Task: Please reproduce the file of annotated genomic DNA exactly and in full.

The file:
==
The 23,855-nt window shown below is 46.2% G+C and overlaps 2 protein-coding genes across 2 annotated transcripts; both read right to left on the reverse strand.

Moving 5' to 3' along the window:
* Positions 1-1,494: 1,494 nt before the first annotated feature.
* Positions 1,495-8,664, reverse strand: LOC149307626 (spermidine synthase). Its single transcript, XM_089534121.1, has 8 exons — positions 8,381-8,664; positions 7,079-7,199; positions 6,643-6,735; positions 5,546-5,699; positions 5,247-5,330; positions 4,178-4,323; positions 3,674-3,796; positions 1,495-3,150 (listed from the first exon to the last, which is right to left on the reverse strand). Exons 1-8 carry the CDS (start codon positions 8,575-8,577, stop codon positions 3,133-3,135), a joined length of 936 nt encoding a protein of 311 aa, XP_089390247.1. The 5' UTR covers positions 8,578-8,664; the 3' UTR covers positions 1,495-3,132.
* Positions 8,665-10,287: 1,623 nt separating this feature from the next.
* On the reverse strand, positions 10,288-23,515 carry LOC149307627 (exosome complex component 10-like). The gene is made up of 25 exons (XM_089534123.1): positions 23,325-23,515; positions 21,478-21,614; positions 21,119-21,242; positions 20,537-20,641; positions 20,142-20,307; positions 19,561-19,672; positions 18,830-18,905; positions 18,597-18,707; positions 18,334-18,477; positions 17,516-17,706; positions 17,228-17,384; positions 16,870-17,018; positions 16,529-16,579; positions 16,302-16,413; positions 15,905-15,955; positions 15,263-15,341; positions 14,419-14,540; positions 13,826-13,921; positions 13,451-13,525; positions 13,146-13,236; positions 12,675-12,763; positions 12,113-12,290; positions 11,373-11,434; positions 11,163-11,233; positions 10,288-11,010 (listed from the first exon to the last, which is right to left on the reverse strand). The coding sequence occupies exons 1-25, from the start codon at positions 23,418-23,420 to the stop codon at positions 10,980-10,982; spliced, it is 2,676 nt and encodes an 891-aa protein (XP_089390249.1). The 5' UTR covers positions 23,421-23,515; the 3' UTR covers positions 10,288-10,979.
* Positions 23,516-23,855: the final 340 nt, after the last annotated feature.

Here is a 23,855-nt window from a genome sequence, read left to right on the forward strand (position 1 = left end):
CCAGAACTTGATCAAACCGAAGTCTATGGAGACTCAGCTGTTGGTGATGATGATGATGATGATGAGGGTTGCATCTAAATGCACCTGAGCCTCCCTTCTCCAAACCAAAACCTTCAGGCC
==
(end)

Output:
The 23,855-nt window shown below is 46.2% G+C and overlaps 2 protein-coding genes across 2 annotated transcripts; both read right to left on the reverse strand.

Moving 5' to 3' along the window:
* Positions 1-1,494: 1,494 nt before the first annotated feature.
* Positions 1,495-8,664, reverse strand: LOC149307626 (spermidine synthase). Its single transcript, XM_089534121.1, has 8 exons — positions 8,381-8,664; positions 7,079-7,199; positions 6,643-6,735; positions 5,546-5,699; positions 5,247-5,330; positions 4,178-4,323; positions 3,674-3,796; positions 1,495-3,150 (listed from the first exon to the last, which is right to left on the reverse strand). Exons 1-8 carry the CDS (start codon positions 8,575-8,577, stop codon positions 3,133-3,135), a joined length of 936 nt encoding a protein of 311 aa, XP_089390247.1. The 5' UTR covers positions 8,578-8,664; the 3' UTR covers positions 1,495-3,132.
* Positions 8,665-10,287: 1,623 nt separating this feature from the next.
* On the reverse strand, positions 10,288-23,515 carry LOC149307627 (exosome complex component 10-like). The gene is made up of 25 exons (XM_089534123.1): positions 23,325-23,515; positions 21,478-21,614; positions 21,119-21,242; positions 20,537-20,641; positions 20,142-20,307; positions 19,561-19,672; positions 18,830-18,905; positions 18,597-18,707; positions 18,334-18,477; positions 17,516-17,706; positions 17,228-17,384; positions 16,870-17,018; positions 16,529-16,579; positions 16,302-16,413; positions 15,905-15,955; positions 15,263-15,341; positions 14,419-14,540; positions 13,826-13,921; positions 13,451-13,525; positions 13,146-13,236; positions 12,675-12,763; positions 12,113-12,290; positions 11,373-11,434; positions 11,163-11,233; positions 10,288-11,010 (listed from the first exon to the last, which is right to left on the reverse strand). The coding sequence occupies exons 1-25, from the start codon at positions 23,418-23,420 to the stop codon at positions 10,980-10,982; spliced, it is 2,676 nt and encodes an 891-aa protein (XP_089390249.1). The 5' UTR covers positions 23,421-23,515; the 3' UTR covers positions 10,288-10,979.
* Positions 23,516-23,855: the final 340 nt, after the last annotated feature.

Here is a 23,855-nt window from a genome sequence, read left to right on the forward strand (position 1 = left end):
CCAGAACTTGATCAAACCGAAGTCTATGGAGACTCAGCTGTTGGTGATGATGATGATGATGATGAGGGTTGCATCTAAATGCACCTGAGCCTCCCTTCTCCAAACCAAAACCTTCAGGCC